But 2025 is nearly a decade away. Enjoy those relatively inexpensive almonds, you ignorant hipsters.

If you're nodding off as you read this, don't blame my prose style. You probably didn't sleep enough last night, or maybe you just slept poorly. According to the Centers for Disease Control and Prevention, between 50 million and 70 million US adults have some kind of sleep disorder—think insomnia, apnea, or narcolepsy. This troubled slumber, in turn, is linked to increased risk of everything from car accidents to Alzheimer's.

It turns out your diet might be to blame for restless nights, a new study by Columbia University researchers suggests. The team subjected 26 normal-weight adults to a controlled food regimen—high in dietary fiber and low in saturated fat and added sugars—for four days. On the fifth day, I'll call this the dietary "free-for-all" day, they let the participants eat whatever they wanted. Each night, they monitored both sleep duration and quality—the number of times the participants woke up during the night, and the amount of time they spent in "slow-wave sleep," the most restorative sleep stage.

Meals low in fiber and high saturated fat were associated with lower quality sleep, while higher levels of sugar led to more wake-ups.

The result: While total time spent snoozing didn't change over the course of the experiment, sleep quality declined the more people spent their free-for-all day loading up on fiber-light, fat- and sugar-heavy foods. Meals low in fiber and high in saturated fat were associated with significantly less slow-wave sleep, while higher levels of sugar led to more wake-ups. The study subjects also fell asleep faster (an average of 17 minutes versus 29 minutes) on the controlled diet than they did on the self-selected one.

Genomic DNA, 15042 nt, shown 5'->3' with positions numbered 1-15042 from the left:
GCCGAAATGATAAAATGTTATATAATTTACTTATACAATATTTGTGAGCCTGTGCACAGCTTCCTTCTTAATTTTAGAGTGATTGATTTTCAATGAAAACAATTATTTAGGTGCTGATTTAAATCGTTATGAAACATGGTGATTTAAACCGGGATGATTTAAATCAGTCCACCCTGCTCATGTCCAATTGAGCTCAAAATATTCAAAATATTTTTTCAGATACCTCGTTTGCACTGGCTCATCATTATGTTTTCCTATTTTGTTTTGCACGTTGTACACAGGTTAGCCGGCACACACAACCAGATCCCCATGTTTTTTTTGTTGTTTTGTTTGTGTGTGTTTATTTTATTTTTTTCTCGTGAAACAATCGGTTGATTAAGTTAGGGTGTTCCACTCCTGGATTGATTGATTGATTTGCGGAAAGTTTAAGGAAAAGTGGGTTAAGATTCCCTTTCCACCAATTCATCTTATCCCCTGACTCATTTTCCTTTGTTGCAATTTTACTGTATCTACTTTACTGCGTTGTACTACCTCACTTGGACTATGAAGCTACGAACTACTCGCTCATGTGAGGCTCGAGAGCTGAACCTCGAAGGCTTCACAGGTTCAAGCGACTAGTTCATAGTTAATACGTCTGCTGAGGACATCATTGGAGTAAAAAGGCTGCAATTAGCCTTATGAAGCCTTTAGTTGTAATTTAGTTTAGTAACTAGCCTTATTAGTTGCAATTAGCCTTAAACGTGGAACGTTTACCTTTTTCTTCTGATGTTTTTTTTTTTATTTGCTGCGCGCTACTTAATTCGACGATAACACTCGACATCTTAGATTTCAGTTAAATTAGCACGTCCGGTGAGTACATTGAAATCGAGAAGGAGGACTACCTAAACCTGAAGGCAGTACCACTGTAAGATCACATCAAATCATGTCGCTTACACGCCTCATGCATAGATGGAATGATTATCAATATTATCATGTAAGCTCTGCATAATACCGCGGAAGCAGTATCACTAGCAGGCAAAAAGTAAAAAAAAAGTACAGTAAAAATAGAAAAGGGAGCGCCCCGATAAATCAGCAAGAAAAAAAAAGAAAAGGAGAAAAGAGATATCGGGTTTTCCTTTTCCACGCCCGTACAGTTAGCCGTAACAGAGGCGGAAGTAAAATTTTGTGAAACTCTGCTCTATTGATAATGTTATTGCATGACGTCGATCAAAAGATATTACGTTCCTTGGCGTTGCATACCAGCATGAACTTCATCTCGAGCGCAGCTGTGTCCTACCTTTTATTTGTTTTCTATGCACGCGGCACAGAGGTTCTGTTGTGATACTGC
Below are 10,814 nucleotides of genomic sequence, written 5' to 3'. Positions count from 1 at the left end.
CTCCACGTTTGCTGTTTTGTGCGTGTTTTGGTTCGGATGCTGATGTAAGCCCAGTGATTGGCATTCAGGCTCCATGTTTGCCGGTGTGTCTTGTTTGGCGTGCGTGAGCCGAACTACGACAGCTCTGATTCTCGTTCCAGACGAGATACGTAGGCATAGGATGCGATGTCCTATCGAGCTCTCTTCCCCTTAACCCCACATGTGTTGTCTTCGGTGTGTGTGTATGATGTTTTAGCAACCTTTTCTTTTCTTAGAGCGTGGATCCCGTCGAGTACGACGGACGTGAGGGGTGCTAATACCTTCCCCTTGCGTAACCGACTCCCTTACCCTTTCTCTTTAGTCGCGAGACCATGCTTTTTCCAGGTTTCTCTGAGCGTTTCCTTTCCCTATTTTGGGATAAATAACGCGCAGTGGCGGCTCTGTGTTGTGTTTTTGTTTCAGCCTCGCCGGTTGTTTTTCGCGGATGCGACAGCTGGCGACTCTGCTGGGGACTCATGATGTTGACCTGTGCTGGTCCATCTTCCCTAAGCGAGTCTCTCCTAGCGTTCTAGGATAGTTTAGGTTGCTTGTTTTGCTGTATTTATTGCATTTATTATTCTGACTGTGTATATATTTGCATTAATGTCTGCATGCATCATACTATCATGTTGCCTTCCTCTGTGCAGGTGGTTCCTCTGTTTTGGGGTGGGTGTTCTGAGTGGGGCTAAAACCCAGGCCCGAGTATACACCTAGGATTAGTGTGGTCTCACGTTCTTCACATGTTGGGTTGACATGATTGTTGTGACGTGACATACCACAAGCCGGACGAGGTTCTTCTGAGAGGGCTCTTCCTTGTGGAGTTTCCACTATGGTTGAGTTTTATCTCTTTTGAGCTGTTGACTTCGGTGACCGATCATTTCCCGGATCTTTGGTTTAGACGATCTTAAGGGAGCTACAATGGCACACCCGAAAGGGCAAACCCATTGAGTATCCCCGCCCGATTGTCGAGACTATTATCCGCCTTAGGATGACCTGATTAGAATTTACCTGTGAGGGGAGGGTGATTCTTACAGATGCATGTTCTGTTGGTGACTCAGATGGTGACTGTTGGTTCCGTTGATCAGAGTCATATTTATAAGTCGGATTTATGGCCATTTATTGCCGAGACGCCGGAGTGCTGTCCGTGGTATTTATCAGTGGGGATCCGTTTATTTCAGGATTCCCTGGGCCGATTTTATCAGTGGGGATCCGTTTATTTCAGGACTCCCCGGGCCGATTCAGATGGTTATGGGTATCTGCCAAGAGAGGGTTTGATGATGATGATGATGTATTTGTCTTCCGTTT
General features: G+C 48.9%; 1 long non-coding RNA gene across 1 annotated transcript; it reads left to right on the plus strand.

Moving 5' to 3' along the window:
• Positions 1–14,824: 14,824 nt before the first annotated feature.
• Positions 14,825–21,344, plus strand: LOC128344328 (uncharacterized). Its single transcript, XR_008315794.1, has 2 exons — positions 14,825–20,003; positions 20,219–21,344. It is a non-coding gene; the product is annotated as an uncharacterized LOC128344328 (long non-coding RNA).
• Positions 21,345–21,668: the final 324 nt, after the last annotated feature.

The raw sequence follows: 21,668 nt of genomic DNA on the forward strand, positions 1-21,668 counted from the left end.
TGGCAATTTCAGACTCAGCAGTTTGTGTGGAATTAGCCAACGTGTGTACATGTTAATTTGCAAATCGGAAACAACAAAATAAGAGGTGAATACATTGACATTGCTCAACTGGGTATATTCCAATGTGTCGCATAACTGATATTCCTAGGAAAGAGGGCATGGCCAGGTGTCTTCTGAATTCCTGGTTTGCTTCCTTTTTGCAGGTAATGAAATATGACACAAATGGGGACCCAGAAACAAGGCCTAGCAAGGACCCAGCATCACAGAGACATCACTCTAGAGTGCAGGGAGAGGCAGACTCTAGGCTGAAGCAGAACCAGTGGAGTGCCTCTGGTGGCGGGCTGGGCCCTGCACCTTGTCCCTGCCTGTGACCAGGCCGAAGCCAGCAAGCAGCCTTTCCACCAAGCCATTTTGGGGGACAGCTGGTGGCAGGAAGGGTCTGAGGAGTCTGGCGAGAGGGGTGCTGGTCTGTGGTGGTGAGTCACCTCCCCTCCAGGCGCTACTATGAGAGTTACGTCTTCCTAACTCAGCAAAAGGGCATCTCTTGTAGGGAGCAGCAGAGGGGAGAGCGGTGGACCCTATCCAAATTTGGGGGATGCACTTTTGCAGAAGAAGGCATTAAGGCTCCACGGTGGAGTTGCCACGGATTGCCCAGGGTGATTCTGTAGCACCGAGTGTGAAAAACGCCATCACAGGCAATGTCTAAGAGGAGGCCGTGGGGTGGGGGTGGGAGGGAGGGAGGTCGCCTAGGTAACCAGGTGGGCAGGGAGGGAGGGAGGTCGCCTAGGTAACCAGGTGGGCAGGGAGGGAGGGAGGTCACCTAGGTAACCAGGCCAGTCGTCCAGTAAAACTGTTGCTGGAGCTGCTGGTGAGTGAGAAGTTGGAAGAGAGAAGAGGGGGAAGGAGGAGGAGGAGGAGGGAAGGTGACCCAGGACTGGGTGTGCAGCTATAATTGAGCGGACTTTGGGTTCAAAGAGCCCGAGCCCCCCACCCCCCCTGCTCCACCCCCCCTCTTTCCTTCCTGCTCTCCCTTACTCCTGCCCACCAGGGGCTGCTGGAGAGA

That's bad news for the average American, who tends to have a horrible diet—lacking in fruits and vegetables and chock-full of ultra-processed crap and excess sugar.

The study doesn't speculate about why these dietary choices messed with sleep, but a growing body of science links diet to the health and diversity of the gut biome—the trillions of microorganisms that live in our digestive tracts—which in turn affect brain processes. Dietary fiber essentially feeds these vital organisms, and diets low in it have been shown to reduce biome diversity. High-sugar diets, meanwhile, appear to alter the gut biome in ways that seem to promote obesity. The relationship between the gut biome and sleep, however, remains little studied. 

Research suggests that sleep deprivation interferes with the hormones that tell us when we're full—meaning that bad sleep can lead to bad dietary choices.